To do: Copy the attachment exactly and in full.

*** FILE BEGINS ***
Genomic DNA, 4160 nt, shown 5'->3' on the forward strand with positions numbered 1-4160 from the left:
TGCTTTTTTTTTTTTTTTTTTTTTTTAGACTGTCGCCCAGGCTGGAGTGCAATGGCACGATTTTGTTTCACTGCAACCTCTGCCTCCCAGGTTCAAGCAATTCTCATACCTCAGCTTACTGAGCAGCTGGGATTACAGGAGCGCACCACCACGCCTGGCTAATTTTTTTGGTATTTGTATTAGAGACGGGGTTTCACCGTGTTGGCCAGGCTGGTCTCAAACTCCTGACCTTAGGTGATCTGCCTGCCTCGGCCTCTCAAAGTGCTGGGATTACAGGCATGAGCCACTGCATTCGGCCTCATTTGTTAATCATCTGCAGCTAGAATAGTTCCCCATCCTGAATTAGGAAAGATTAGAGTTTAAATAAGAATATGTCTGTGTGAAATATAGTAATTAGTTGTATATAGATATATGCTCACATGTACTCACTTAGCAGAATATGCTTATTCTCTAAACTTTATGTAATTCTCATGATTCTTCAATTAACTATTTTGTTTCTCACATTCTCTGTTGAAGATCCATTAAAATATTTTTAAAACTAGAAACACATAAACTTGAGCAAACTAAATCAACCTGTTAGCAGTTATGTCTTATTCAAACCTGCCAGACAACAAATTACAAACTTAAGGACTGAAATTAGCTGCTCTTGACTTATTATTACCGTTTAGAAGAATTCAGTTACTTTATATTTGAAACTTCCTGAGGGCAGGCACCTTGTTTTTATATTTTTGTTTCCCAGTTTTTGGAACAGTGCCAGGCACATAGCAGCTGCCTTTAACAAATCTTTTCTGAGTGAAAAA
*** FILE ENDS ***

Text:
Genomic DNA, 4160 nt, shown 5'->3' on the forward strand with positions numbered 1-4160 from the left:
TGCTTTTTTTTTTTTTTTTTTTTTTTAGACTGTCGCCCAGGCTGGAGTGCAATGGCACGATTTTGTTTCACTGCAACCTCTGCCTCCCAGGTTCAAGCAATTCTCATACCTCAGCTTACTGAGCAGCTGGGATTACAGGAGCGCACCACCACGCCTGGCTAATTTTTTTGGTATTTGTATTAGAGACGGGGTTTCACCGTGTTGGCCAGGCTGGTCTCAAACTCCTGACCTTAGGTGATCTGCCTGCCTCGGCCTCTCAAAGTGCTGGGATTACAGGCATGAGCCACTGCATTCGGCCTCATTTGTTAATCATCTGCAGCTAGAATAGTTCCCCATCCTGAATTAGGAAAGATTAGAGTTTAAATAAGAATATGTCTGTGTGAAATATAGTAATTAGTTGTATATAGATATATGCTCACATGTACTCACTTAGCAGAATATGCTTATTCTCTAAACTTTATGTAATTCTCATGATTCTTCAATTAACTATTTTGTTTCTCACATTCTCTGTTGAAGATCCATTAAAATATTTTTAAAACTAGAAACACATAAACTTGAGCAAACTAAATCAACCTGTTAGCAGTTATGTCTTATTCAAACCTGCCAGACAACAAATTACAAACTTAAGGACTGAAATTAGCTGCTCTTGACTTATTATTACCGTTTAGAAGAATTCAGTTACTTTATATTTGAAACTTCCTGAGGGCAGGCACCTTGTTTTTATATTTTTGTTTCCCAGTTTTTGGAACAGTGCCAGGCACATAGCAGCTGCCTTTAACAAATCTTTTCTGAGTGAAAAA